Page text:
• Matt Ramella (@mattramella) described how Labatt has built participatory communities around brands, and has seen significant brand health improvements through targeted participation campaigns. One example: The “Kill/Save the Kokanee Ranger” campaign resulted in a brand health increase of 20% over the summer of 2008. Huge increase for a relatively well-established brand. Later successful campaigns, all evaluated by long-term brand tracking, involved redesigning the Kokanee label, designing the Bud Light Lime glass and asking whether Bud Light Lime should be on tap. Interacting person to person (dare I use the overused ‘genuinely’?) does create brand ambassadors. Recognition can be as simple as a T-shirt and thank-you. The brand tracking charts were eye opening and I hope they’re in the presentation when the attendee download-link is live.

Following a networking break, John Bastone (@johnbastone) from SAS showed how, if your reputation objectives are clear and sentiment analytics properly set up for effective listening, sentiment deep-diving can help isolate specific trigger events. And those lovely phrase clouds don’t happen automatically. To be meaningful, much work needs to be done behind the scenes, but it’s perfectly doable, if objectives are clearly defined.

The third session of the day delved into how social media can be used to empower employees.

  • Jeff Gluck (@jeffgluck) described MTS Allstream‘s Idea Factory, intended to facilitate more flexible dialogue amongst employees, stimulate responsive engagement and enable agile solutions. Launched to employees in February 2010, employees input ideas and vote on whether the idea is good for them/ good for the organization. They can also raise their hand to volunteer to be part of the solution. Many ideas have been resolved amongst employees without any moderation. However, a moderator is required to triage ideas, to catalyze the hand-off of some ideas. After the initial surge, ideas are down to a very manageable level. Idea quality is high. One surprise is that the amount of executive involvement to move ideas along has been much lower than expected. Looking forward to hearing more about this initiative.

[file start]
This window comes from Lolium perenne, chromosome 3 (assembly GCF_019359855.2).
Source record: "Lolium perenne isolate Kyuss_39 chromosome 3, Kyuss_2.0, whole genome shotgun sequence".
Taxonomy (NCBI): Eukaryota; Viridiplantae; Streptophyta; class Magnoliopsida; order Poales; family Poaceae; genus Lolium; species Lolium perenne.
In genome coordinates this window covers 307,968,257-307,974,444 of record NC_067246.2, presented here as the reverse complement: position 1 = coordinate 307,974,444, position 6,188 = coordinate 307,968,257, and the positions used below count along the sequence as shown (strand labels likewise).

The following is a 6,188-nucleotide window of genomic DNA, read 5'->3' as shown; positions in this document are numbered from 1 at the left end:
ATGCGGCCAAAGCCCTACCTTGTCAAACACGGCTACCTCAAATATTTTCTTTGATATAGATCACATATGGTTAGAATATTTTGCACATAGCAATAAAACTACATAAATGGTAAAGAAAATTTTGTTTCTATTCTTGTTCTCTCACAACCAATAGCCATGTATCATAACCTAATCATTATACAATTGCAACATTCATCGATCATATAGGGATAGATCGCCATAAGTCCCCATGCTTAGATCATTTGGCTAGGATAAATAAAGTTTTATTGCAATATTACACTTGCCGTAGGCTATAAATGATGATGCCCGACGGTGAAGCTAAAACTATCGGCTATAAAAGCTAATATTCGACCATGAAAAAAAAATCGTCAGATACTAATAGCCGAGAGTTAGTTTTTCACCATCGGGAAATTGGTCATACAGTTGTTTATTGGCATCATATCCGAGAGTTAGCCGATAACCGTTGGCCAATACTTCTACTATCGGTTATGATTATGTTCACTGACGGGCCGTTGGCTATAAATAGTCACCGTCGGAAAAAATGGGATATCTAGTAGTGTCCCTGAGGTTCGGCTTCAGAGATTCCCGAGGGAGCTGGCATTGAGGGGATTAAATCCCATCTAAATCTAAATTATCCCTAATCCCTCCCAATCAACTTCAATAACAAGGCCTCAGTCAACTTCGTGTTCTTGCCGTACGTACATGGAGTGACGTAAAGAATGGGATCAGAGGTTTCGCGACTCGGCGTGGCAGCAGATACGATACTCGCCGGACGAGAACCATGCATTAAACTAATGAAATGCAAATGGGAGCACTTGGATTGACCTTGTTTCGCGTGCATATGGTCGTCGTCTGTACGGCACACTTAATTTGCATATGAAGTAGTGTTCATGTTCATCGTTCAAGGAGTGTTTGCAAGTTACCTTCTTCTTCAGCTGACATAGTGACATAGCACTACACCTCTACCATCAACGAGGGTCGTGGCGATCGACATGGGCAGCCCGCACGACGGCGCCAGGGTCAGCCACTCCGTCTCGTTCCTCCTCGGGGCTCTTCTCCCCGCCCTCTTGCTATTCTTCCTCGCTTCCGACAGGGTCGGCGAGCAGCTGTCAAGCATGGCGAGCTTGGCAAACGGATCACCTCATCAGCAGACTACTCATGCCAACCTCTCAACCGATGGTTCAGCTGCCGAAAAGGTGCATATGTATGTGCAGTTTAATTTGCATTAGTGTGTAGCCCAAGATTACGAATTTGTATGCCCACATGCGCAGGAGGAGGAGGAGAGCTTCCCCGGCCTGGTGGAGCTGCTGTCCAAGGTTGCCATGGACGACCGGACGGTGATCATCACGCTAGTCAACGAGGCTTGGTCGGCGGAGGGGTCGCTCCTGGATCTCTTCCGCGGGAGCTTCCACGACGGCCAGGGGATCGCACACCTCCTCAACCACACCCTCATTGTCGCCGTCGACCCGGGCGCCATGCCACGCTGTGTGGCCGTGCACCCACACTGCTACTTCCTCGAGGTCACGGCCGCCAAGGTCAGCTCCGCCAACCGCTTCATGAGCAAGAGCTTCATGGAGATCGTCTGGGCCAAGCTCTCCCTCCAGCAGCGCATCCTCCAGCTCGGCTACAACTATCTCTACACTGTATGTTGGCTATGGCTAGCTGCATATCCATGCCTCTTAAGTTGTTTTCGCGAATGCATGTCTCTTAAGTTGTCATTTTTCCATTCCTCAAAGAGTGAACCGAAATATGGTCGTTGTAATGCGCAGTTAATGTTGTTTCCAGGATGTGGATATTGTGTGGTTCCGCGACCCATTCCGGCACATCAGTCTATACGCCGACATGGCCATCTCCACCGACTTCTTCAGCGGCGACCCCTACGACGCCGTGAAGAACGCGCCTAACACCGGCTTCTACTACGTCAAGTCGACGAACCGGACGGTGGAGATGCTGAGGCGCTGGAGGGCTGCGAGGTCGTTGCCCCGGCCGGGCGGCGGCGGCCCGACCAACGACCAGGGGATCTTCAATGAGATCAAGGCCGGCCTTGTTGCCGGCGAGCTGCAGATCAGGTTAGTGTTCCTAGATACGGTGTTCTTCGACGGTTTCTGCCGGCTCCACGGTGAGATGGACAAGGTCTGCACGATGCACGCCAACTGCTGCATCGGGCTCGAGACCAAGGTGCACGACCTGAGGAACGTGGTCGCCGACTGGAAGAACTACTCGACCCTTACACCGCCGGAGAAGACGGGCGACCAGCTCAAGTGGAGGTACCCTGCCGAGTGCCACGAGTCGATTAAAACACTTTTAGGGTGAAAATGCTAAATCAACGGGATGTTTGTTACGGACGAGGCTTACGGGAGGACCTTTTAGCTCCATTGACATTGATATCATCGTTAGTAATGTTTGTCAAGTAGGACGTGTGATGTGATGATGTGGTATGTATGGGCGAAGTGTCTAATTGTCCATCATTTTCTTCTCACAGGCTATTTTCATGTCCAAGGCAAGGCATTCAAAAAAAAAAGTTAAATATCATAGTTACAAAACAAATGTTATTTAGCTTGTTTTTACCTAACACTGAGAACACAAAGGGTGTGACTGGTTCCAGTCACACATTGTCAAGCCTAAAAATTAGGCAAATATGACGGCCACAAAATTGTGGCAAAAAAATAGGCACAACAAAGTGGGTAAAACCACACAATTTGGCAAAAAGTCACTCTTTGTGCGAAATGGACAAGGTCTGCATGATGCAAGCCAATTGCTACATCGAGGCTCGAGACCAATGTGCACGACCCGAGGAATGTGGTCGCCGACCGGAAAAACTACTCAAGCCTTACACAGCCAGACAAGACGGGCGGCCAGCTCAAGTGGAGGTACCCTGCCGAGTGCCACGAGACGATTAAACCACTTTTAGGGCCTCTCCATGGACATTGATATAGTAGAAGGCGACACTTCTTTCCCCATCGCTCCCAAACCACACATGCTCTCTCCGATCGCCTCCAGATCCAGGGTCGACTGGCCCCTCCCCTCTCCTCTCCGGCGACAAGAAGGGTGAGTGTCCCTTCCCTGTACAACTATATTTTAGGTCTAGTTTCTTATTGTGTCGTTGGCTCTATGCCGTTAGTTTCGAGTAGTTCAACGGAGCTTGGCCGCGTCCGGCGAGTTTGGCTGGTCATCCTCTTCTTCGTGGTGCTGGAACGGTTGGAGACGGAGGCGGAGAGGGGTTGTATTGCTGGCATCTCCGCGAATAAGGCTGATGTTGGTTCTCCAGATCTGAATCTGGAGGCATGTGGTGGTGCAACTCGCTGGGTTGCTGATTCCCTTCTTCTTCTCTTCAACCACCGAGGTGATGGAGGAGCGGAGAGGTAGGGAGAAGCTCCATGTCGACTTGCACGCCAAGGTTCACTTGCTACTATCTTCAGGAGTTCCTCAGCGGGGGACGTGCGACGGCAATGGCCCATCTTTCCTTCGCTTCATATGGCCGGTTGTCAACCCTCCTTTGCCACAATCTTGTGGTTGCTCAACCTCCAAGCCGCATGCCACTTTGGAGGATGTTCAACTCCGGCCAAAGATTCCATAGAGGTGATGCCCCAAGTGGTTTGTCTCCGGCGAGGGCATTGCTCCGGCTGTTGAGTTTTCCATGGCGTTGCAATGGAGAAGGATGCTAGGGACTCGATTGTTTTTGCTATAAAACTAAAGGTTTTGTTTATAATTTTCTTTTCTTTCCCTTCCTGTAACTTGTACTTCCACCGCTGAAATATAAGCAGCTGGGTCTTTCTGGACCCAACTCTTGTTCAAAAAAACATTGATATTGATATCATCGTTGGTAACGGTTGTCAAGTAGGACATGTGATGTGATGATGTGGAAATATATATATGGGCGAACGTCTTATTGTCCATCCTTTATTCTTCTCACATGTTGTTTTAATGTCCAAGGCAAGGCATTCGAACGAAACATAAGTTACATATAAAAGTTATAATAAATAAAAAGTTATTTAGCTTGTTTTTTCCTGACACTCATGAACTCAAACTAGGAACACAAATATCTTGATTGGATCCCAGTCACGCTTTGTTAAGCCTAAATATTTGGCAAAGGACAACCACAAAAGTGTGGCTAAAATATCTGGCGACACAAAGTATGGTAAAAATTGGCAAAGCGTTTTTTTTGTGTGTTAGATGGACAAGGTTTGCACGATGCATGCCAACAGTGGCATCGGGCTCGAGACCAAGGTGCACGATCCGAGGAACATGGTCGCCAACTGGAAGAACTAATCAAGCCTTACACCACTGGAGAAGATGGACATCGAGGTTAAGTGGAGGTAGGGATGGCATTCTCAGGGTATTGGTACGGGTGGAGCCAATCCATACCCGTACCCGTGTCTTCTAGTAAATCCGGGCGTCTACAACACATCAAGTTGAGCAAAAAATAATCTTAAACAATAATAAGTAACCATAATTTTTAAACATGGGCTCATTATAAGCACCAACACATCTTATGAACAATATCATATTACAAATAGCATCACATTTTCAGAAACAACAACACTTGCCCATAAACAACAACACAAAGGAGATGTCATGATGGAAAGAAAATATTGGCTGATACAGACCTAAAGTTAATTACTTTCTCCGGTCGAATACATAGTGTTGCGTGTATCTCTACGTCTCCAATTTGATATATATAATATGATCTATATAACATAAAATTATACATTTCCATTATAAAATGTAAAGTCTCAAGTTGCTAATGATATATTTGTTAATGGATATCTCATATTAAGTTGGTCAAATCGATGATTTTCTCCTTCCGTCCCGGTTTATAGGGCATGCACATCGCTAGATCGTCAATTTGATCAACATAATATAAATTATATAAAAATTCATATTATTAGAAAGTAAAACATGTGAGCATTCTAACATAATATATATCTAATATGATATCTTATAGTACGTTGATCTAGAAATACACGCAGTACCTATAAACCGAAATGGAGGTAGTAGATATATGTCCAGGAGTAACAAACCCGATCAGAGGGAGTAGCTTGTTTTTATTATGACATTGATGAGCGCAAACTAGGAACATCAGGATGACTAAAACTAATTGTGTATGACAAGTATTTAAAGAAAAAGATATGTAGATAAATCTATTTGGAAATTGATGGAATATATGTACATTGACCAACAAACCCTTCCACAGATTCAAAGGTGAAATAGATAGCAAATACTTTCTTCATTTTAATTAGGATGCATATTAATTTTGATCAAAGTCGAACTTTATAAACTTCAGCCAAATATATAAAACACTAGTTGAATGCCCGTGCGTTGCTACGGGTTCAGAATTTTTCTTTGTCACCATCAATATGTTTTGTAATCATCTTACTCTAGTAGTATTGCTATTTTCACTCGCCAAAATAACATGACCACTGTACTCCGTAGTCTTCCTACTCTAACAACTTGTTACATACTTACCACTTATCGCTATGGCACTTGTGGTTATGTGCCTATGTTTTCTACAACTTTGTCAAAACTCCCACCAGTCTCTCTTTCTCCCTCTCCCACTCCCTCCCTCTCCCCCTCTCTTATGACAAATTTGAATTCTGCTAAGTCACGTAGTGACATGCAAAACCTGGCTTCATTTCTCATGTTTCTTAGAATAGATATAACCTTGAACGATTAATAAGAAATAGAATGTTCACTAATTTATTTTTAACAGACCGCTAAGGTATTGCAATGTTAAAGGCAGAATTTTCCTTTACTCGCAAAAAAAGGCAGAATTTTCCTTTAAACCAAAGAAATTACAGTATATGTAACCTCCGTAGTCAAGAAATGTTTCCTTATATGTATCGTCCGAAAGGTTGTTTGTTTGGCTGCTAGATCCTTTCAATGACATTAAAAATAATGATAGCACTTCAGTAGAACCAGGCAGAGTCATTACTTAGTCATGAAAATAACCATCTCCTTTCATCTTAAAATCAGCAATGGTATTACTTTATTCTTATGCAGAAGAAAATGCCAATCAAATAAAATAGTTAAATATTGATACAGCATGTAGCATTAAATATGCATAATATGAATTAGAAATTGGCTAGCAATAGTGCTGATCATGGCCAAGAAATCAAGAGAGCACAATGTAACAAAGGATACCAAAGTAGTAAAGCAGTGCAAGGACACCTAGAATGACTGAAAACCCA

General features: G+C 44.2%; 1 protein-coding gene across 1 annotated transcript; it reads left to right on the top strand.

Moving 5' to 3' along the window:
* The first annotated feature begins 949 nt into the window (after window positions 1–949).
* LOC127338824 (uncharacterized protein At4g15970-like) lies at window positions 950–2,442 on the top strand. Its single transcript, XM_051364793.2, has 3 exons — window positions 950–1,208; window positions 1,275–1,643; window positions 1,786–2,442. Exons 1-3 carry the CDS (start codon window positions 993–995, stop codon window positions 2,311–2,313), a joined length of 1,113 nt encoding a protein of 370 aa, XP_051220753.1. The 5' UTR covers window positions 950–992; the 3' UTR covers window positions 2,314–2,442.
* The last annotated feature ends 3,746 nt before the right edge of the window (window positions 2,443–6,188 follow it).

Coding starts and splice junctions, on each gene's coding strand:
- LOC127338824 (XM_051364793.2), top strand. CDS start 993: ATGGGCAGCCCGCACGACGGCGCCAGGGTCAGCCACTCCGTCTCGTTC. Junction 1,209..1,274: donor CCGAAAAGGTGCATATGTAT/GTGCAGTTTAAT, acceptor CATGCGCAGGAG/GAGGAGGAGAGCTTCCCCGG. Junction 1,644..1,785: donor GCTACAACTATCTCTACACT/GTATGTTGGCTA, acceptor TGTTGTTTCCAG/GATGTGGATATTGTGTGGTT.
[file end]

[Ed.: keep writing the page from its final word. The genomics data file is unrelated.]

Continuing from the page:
• Paul Regan talked about how social media is changing the nature of internal communication at Scotiabank. One ambitious project involves their intranets. Because they use Sharepoint and it’s easy to create an intranet, Scotiabank has 500-1000 intranets, resulting in lots of isolated knowledge and thought. Not a good thing. Scotiabank believes that to be innovative, organizations need access the collective knowledge of their organization. To unlock this silo’d knowledge, Scotiabank is using social media to leverage the strength of weak ties. The silo’d intranets are evolving into weak-linked social media communities. Common interest, non-departmental communities are springing up, facilitating growth of weak ties. In another example, the VP of network security has moved from sending internal internal email newsletters to blogging. While he never knew if anyone was even reading his newsletter, now he regularly engages in open conversation about a variety of IT topics, with employees at all levels of the organization.

Last and definitely not least, David Armano (@armano), Edelman, proclaimed “‘Social Media is Dead. Long Live Common Sense”. Acknowledging he’s just trying to get our attention at the end of a long day, he says social media is not dead, common sense is needed. Key points:

Great slides, messages and presentation to end the day (found slides on Slideshare. Thank you, David).

This jam-packed afternoon was followed by networking, in the vault (yes, the link is correct; this used to be a working bank vault).

Any inaccuracies or misquotes above? Please do let me know.

Twitter hashtag for the conference was #cmasmc. AgileDudes (@agiledudes) was live tweetcasting (read their post). One interesting tidbit: 1 in 5 attendees tweeted during the afternoon.

Feedback forms have been sent to all attendees and we’re eagerly awaiting their thoughts.

June Li
ClickInsight

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* This multi-council CMA event committee was co-chaired by Steve Mast, Delvinia Interactive and Adrian Capobianco, Quizative . Team members were David Alston, Radian6, Kaksha Metha, RBC, Jennifer Morozowich, The Marketing Store, Gillian MacPherson of ICOM (Epsilon Targeting) and myself. And this event would not have been successful without the efforts of CMA events team, led by Cathy Landolt and Amanda DiQuattro.